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Space Mirrors

Cosmic Horror I: In Darkness They Whisper

Review by Gary Hill
Space rock is the main musical theme here, with a lot of this feeling a bit like Hawkwind. That said, we get more metal at times, some RIO at others and a lot more. The lineup does include some guests who have been in Hawkwind so that Hawk comparison is logical.  Alisa Coral and Martyr Lucifer  are the main contributors. The Hawkwind alums who are included here are Alan Davey and Nik Turner. In addition, Massimo Arke, Fabio Bartolini, Sparky Simmons, John Pack, Cyndee Lee Rule, Allen Welty-Green, Bjorn Jeppesen and A.G. Bergstein all appear on the release.  Many of the songs are related to the writings of H.P. Lovecraft, and that means that this album will be featured when I do an updated version of The Strange Sound of Cthulhu: Music Inspired by the Writings of H.P. Lovecraft in 2016.

This review is available in book format (hardcover and paperback) in Music Street Journal: 2012  Volume 5 at
Track by Track Review
Shadow Over Innsmouth
A noisy sort of space rock meets old school science fiction music is what we get here. The vocals are more spoken than sung, but not completely spoken. There are some rather metallic moments as this continues and it’s a cool tune and a great way to start things in style. It certainly has a lot in common with Rock in Opposition at times, too. It gets pretty noisy later in the piece, as the cultist chanting is heard. It works to more melodic sounds after that.
Silver Key
Hawkwind like keyboard based space music opens this one. As it pounds out into the song proper it seems to have a bit of a punk pop sound mixed with that Hawkwind sound. It works into a more complex and almost traditional progressive rock movement from there. There is still plenty of that Hawkwind sound there, though. Noisier space takes it for a time before it works to a more stripped back and melodic arrangement for some of the most melodic vocals of the set.
Geometry of Witchcraft
Somehow the vocals on this remind me of Kraftwerk, but the music is more like Hawkwind. It powers through in fine form. There are sections later that seem closer to heavy metal and we even get some extreme metal vocals in the mix. Further down the road it moves into something more akin to traditional progressive rock, but with a bit of crunch as the guitar solos overhead. The extended instrumental section that is encompassed by that sound really has a lot of classic rock built into it. Some processed vocals show up near the end to reinforce that Kraftwerk reference from earlier.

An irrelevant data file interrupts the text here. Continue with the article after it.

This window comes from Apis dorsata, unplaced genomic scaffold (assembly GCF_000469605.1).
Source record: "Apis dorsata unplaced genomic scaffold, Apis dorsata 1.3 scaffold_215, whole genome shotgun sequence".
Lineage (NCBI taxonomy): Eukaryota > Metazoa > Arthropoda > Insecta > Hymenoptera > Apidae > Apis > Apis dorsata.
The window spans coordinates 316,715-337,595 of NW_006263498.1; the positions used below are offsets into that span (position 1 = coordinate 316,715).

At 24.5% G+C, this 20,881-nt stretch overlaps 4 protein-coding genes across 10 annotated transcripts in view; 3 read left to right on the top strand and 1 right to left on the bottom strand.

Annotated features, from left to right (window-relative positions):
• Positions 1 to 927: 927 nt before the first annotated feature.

In Darkness They Whisper
There is a short, rather spooky atmospheric instrumental section to open this. From there, we get a pounding sort of metal meets space rock arrangement. It turns to noisy, RIO like weirdness for processed female vocals. More metallic space rock takes over beyond that to take the piece out with some killer instrumental work.
Rue d'Auseil is Missing
Starting with something like a processional, symphonic version of RIO, this works out from there into some metallic space rock that eventually turns to nearly metal with space rock as the icing on the cake. It’s a killer jam that works through a number of changes and features some interstellar instrumental work. At times it is definitely Hawkwind-like.
Cats Of Ulthar
Very much more like space pure space rock, there’s a great indie vibe to this in a lot of ways. It pounds out and it definitely has sort of a garage meets Hawkwind kind of sound. Then around the two minute mark it powers out to some more metallic high energy rocking. That’s where the vocals come in and move it all forward. There is definitely still a lot of Hawkwind in the mix, particularly with the waves of keyboards over the top of it. It gets kind of noisy and chaotic as jamming ensues later in the piece.
The Dreamquest of Unknown Kadath (Suite in 8 acts):
Act I: Chambers of Azatoth
A fiery, metallic romper with space rock and world music seeming to fight over the top, this instrumental starts the epic off in fine fashion.
Act II: Through the Dream Lands
Coming straight out of the previous tune, this number feels like a cross between the heavier sounds of Gunslinger (Alan Davey’s current band) and Levitation era Hawkwind. It’s a killer number that’s very effective.
Act III: From Dylath-Leen to the Dark Side of The Moon
A more melodic, but still crunchy and heavy jam brings this one out of the previous piece. It seriously pounds out after that melodic transition, though. Then we get more melodic sounds before it transitions into the next movement.
Act IV: Moon Battle of Cats
– Killer saxophone soloing brings a rather jazzy element to the table on this, but the pounding rhythm section continues that heavy, Hawkwind-like sound.
Act V: To Ngranek
Continuing the musical themes and concepts, this feels a lot like Hawkwind in a lot of ways.
Act VI: Face of God
There’s a plodding, pounding sort of arrangement on this movement, yet it’s still quite melodic in many ways. They speed it up during an almost epic metal like section later.
Act VII: Leng/The Crawling Chaos
Mellower and more melodic, the vocals here are strictly spoken and there’s some more saxophone in the mix. It’s a piece of variety that’s very tasty.
Act VIII: Morning in Marvellous City
While the closer starts off mellow, it quickly powers out into more Hawkwind-like music. In fact, in a lot of ways this is far more like Hawkwind than anything else here. It’s also one of the more dynamic cuts and it’s arguably the best piece on the whole disc. It’s definitely a winner.
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